A few phone calls between cousins, a few late night visits and you can stop $20m of production a day. This is both brilliant and scary, brilliant because it hits a weakpoint the Americans didn't see and scary because of the same reason.
And neither the Americans or the Iraqi Army can protect them.
I've been through hell for two and a half years, and I'd really like this marriage to be officially over!
By Cary Tennis Print EmailFont: S / S+ / S++ story image
Dec. 23, 2005 | Dear Cary:
My wife left me almost two and a half years ago for a woman. After having worked through everything involving the infidelity, the gay issue, custody of our then 1-1/2-year-old daughter (although I'm not sure I'll ever be OK with that), etc., I'm ready to move on with my life.
We decided to go to a mediator, as neither of us was financially able to hire lawyers to take care of the divorce. The first year of mediation was rocky, as I felt I was getting the short end of the stick, and I was fighting for custody of my daughter. Time has cooled things out, and we are what you might call "amicable," although I don't really believe that's how things are. .........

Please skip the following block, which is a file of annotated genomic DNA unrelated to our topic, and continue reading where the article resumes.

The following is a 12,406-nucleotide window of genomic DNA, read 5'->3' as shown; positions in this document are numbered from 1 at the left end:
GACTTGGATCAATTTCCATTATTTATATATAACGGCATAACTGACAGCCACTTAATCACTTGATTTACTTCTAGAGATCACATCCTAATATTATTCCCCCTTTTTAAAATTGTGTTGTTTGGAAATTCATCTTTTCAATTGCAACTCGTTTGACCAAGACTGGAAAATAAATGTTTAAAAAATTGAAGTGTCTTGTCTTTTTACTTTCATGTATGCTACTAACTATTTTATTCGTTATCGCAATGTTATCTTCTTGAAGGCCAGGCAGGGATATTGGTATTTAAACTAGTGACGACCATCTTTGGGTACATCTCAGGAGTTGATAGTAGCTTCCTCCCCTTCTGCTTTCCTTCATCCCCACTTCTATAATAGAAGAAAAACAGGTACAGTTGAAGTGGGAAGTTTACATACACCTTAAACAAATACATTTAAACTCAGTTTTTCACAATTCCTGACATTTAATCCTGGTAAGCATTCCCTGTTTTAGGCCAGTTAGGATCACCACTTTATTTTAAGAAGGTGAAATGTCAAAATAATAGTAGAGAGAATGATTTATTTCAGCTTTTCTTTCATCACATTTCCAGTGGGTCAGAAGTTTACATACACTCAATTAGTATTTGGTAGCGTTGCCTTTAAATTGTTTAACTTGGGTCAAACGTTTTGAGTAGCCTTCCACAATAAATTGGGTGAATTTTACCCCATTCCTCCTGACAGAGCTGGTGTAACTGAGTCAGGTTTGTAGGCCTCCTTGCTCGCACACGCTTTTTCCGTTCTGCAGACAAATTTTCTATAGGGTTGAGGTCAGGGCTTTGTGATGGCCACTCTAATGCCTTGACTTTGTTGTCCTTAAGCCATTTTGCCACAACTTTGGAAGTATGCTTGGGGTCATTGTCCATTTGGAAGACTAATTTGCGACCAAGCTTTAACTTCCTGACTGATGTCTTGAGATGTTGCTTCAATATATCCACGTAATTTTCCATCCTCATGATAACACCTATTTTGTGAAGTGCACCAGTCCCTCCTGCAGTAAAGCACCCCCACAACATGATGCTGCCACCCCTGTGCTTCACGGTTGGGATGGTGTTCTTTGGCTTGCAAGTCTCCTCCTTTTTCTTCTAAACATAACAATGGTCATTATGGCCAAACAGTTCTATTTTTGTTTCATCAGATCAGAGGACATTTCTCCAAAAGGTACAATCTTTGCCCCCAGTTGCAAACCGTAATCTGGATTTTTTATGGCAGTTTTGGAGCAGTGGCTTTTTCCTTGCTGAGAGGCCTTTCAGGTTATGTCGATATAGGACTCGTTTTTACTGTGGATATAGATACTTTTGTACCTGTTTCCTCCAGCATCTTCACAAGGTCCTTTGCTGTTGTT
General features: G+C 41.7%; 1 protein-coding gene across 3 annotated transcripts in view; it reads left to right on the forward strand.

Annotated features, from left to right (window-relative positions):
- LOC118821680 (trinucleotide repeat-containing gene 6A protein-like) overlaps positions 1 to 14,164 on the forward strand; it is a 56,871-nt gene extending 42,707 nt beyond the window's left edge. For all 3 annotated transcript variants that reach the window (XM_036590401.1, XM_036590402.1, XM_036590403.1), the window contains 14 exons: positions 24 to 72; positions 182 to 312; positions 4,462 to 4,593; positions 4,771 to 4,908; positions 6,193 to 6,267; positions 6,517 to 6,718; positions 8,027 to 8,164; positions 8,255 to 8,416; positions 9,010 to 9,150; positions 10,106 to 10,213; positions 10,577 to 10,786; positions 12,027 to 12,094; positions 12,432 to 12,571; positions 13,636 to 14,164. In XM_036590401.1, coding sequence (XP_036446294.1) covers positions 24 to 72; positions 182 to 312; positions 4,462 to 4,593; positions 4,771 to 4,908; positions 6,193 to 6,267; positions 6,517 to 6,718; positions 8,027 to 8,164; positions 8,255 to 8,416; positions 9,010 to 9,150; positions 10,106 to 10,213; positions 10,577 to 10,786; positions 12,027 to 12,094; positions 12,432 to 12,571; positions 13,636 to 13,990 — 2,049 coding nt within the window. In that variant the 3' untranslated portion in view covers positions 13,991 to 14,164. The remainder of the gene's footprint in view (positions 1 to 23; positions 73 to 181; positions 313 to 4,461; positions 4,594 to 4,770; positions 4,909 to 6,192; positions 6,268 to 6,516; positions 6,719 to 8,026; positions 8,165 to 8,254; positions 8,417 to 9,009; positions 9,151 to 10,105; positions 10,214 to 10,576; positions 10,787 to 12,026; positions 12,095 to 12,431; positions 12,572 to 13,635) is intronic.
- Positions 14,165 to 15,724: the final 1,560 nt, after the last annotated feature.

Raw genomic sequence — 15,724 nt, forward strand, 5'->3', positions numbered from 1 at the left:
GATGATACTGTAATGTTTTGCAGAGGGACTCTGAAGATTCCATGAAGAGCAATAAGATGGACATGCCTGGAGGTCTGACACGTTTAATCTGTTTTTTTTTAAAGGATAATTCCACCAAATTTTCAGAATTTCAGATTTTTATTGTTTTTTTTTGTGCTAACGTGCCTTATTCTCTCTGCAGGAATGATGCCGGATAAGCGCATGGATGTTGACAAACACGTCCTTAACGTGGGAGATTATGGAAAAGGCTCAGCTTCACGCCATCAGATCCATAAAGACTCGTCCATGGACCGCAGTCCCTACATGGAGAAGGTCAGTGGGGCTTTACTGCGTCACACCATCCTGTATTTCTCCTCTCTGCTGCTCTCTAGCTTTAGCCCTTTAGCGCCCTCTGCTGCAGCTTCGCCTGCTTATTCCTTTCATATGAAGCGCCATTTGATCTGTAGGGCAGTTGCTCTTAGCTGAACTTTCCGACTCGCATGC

She had an affair with a friend of her younger brother's, and she quickly moved in with her after I asked her to leave our house. They're still together and seemingly happy................ I've met the woman I should have met 10 years ago, and we bought a house together, closer to my daughter. .......
.............. Keep in mind, I was rolling along, assuming that life was all set. I was married, owned a house in a suburb, and had a wonderful daughter. ............... Obviously, she has some far deeper issues to deal with that she was never willing to address with me. Sexual abuse, abusive father masquerading as a caring, loving family man. That's not my problem anymore.
I don't have the money to hire a lawyer and file for me, but I'm considering just filling up a credit card and taking care of it that way. She always promises that we'll get it done, and it never happens. What should I do?
And here is Cary's best advice of 2005: